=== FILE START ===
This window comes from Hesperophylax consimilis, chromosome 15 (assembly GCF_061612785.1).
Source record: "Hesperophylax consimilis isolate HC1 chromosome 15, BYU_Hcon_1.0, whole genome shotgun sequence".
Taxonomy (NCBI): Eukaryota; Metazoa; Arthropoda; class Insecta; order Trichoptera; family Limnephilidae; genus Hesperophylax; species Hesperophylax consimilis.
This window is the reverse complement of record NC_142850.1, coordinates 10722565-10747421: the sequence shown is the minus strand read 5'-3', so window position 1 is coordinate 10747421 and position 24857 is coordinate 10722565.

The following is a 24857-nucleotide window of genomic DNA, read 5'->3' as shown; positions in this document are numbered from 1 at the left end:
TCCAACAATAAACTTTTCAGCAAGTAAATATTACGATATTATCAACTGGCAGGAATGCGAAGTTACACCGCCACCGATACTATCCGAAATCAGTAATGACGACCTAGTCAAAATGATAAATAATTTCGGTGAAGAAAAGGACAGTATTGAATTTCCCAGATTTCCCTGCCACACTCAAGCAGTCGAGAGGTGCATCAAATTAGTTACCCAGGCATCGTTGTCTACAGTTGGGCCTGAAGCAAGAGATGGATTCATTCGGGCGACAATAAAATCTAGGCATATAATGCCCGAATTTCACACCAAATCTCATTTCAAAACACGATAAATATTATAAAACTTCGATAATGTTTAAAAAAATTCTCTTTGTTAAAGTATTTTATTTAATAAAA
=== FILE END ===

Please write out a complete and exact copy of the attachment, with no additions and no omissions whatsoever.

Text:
This window comes from Hesperophylax consimilis, chromosome 15 (assembly GCF_061612785.1).
Source record: "Hesperophylax consimilis isolate HC1 chromosome 15, BYU_Hcon_1.0, whole genome shotgun sequence".
Taxonomy (NCBI): Eukaryota; Metazoa; Arthropoda; class Insecta; order Trichoptera; family Limnephilidae; genus Hesperophylax; species Hesperophylax consimilis.
This window is the reverse complement of record NC_142850.1, coordinates 10722565-10747421: the sequence shown is the minus strand read 5'-3', so window position 1 is coordinate 10747421 and position 24857 is coordinate 10722565.

The following is a 24857-nucleotide window of genomic DNA, read 5'->3' as shown; positions in this document are numbered from 1 at the left end:
TCCAACAATAAACTTTTCAGCAAGTAAATATTACGATATTATCAACTGGCAGGAATGCGAAGTTACACCGCCACCGATACTATCCGAAATCAGTAATGACGACCTAGTCAAAATGATAAATAATTTCGGTGAAGAAAAGGACAGTATTGAATTTCCCAGATTTCCCTGCCACACTCAAGCAGTCGAGAGGTGCATCAAATTAGTTACCCAGGCATCGTTGTCTACAGTTGGGCCTGAAGCAAGAGATGGATTCATTCGGGCGACAATAAAATCTAGGCATATAATGCCCGAATTTCACACCAAATCTCATTTCAAAACACGATAAATATTATAAAACTTCGATAATGTTTAAAAAAATTCTCTTTGTTAAAGTATTTTATTTAATAAAA